The tissues studied were drawn from banks of formalin-fixed, paraffin-embedded as well as liver samples snap-frozen immediately after they were obtained, maintained at Children's Memorial Hospital, Chicago IL, Johns Hopkins Hospital, Baltimore, MD, and Duke University Medical Center, Durham, NC. They comprised liver specimens obtained at the time of liver transplantation from 12 BA patients (all acquired type, age range 5-23 months, median 20 months); 18 children with other cholestatic disease (seven progressive familial intrahepatic cholestasis [PFIC] type 1 [FIC1 disease], six PFIC type 2 [BSEP disease], and five Allagille's syndrome [AGS]). Extrahepatic biliary remnants from five BA patients were obtained at the time of Kasai portoenterostomy. Normal control samples consisted of liver from six child-aged deceased donors (age range 8-28 months) and normal resected liver from five adults with metastatic colorectal cancer. Tissues were studied in accordance with National Institutes of Health (NIH) and institutional guidelines for research involving human subjects.
Primary Cholangiocyte Isolation and In Vitro Experiments.
To determine whether or not the acquisition of a more mesenchymal phenotype in ductular cells was Hh-dependent, expression of the fibroblast marker fibroblastic-specific protein 1 (FSP1)14 was examined in primary culture of small (immature or less differentiated) and large (more differentiated)16 cholangiocytes acquired from rats with and without bile duct ligation. In vitro manipulation of cholangiocytes was achieved by treatment with Hh ligand-enriched conditioned medium collected from 6-day cultures of myofibroblasts. Cholangiocytes were isolated using a monoclonal antibody (from R. Faris, Brown University, Providence, RI) as described.17 Purity of cholangiocytes was confirmed by cytochemistry for γ-glutamyl transpeptidase (γGT). Freshly isolated cholangiocytes were incubated with myofibroblast (MF)-conditioned medium in the presence of Hh-neutralizing antibody (5E1, Developmental Studies Hybridoma Bank, Iowa City, IA) or control immunoglobulin G (IgG) (R&D Systems) (10 μg/mL). Normal freshly isolated cholangiocytes that were treated with unconditioned medium served as controls. Six hours later cell pellets or cytospins were harvested for subsequent messenger RNA (mRNA) and protein analysis, respectively.
Real-time reverse-transcription polymerase chain reaction (RT-PCR) was performed using established protocols as described5; details are in Supporting Materials and Methods. High-quality total RNA was extracted from snap-frozen liver tissue from nine BA patients, 18 non-BA cholestatic disease, six child-aged deceased donors, and five adult controls, as well as rat cholangiocytes.
Paraffin-embedded, formalin-fixed liver specimens were used for immunohistochemistry (IHC) examination as described18; details are in Supplementary Materials and Methods and Supporting Table 1.
Primary cholangiocytes after treatment were cyto-spun onto VWR Superfrost plus microslides (VWR International) using the Shandon Cytospin 4 (Thermo Scientific, UK) at 600 rpm for 5 minutes and examined as described in Supporting Materials and Methods.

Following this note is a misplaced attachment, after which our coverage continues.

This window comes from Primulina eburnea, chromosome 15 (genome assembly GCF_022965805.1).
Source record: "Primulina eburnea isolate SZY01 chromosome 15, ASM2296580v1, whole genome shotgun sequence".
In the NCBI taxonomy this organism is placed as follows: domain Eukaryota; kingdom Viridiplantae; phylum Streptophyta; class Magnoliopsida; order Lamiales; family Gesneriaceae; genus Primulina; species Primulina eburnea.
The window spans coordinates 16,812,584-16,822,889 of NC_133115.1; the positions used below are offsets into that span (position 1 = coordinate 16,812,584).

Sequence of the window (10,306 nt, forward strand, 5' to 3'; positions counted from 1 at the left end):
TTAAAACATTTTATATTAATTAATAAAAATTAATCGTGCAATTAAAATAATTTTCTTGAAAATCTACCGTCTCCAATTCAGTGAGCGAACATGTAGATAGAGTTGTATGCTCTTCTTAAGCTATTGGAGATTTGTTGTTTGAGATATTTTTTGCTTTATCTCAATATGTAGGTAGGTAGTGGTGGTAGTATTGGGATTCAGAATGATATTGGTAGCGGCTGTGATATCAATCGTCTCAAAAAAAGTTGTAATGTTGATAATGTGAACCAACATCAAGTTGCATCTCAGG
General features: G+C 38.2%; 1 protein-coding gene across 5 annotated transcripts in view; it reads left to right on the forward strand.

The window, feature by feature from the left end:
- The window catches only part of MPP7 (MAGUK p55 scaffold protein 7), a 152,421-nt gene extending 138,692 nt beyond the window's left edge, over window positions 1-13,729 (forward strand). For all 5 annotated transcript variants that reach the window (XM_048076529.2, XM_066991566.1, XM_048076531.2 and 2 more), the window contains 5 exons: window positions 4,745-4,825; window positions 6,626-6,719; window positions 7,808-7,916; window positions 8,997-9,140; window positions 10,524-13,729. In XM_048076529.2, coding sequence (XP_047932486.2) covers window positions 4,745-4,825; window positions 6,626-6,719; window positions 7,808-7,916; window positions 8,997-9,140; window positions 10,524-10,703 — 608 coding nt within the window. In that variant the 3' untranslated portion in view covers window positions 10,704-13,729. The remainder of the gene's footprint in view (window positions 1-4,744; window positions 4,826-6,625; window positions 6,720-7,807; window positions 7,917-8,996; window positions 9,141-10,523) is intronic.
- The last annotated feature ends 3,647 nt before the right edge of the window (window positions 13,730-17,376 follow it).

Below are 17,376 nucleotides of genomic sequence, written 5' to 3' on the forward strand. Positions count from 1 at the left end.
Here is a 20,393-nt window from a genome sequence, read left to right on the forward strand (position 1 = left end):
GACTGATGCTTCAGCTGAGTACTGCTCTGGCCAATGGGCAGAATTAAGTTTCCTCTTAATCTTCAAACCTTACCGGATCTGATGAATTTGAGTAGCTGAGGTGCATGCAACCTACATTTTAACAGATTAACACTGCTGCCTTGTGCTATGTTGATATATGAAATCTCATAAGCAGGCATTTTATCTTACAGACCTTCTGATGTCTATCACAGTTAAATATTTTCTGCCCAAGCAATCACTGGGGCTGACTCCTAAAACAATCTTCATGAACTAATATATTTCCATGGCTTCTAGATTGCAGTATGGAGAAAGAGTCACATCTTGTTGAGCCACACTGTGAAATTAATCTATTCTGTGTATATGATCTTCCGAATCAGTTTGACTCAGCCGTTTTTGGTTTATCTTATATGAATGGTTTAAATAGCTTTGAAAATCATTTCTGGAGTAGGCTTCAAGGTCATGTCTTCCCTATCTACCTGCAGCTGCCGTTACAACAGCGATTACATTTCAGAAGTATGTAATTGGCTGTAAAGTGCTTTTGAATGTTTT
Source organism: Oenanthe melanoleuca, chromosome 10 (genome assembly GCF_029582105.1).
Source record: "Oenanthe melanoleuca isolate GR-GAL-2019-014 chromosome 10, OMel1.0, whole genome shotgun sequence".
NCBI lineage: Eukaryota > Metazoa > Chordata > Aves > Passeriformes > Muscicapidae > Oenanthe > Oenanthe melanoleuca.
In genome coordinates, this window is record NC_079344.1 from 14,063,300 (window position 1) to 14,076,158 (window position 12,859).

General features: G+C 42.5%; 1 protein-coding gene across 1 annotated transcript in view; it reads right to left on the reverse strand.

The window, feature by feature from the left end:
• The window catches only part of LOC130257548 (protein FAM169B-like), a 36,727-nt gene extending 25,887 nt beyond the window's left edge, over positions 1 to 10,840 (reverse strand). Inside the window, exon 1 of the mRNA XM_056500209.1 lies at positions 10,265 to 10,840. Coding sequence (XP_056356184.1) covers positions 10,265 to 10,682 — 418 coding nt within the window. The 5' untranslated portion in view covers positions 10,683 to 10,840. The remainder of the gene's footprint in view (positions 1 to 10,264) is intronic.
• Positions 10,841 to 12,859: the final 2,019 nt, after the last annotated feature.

To evaluate the significance of changes in mRNA expression between groups, levels of target genes were compared and analyzed by using JMP 8.0.1 statistical software (SAS). Because data did not follow a normal distribution, nonparametric tests were employed. Namely, after normalization to housekeeping gene, data were expressed as ratio to level of the target gene in the six child-aged control (CTL) specimens. Wilcoxon rank-sum test was then employed to assess the significance of differences in gene expression. Quantitative RT-PCR (QRT-PCR) results were, thus, graphically depicted by using box-and-whisker plots to show the degree of dispersion. Single dots represent target gene level corresponding to each patient. The bottom and top of the black box are the 25th and 75th percentile, whereas the band near the middle of the box correspond to the 50th percentile (the median). To further examine the covariance between selected genes, correlation and linear regression analyses were performed. Data were plotted as a scatter of points on a graph, and the regression line displayed with relevant significance (P-value) and strength of correlation (coefficient of determination, r2) between the selected genes shown.
Hh Activation and EMT Are Greater in Child-Aged Liver Than Adult Controls.
Liver sections from adult and child-aged controls were analyzed for expression of the Hh inducible gene product glioblastoma (Gli)-2 and a marker of fibroblastic cells, FSP1 (also called S100A4). IHC demonstrated greater expression of Gli2 in child-aged control liver than adult controls (Fig. 1A,C,E), indicating innately more active Hh signaling, leading to greater numbers of Hh-responsive cells in early life. This is to be expected given earlier evidence for Hh pathway activity along the ductal plates of developing livers,19 and the general role of Hh signaling in organogenesis.20 FSP1 expression was also greater in interlobular ductal cells in child-aged control liver than adult control liver (Fig. 1B,D,F), demonstrating that ductular epithelial cells in children have a greater tendency to exhibit features of mesenchymal cells and implying that EMT is more active within portal tracts in children. These findings were confirmed by the greater mRNA expression of Gli2 and FSP1 in child-age liver than in liver of adult controls (Fig. 1).
Prominent Hh Activation in BA and Other Neonatal Cholestatic Diseases.
In order to determine if increased production of Hh ligands might provide a trigger for accumulation of Hh-responsive cells in the livers of children with BA and the specificity of this response, expression of Sonic Hedgehog (Shh) ligand was examined in liver samples from BA patients and nondiseased (ND) age-matched controls using real-time PCR and IHC. Results in the BA group were also compared to Shh expression in the livers of children with FIC1 disease, BSEP disease, and AGS. In addition, paraffin-embedded remnant extrahepatic ducts from five BA patients were evaluated for Shh expression using IHC.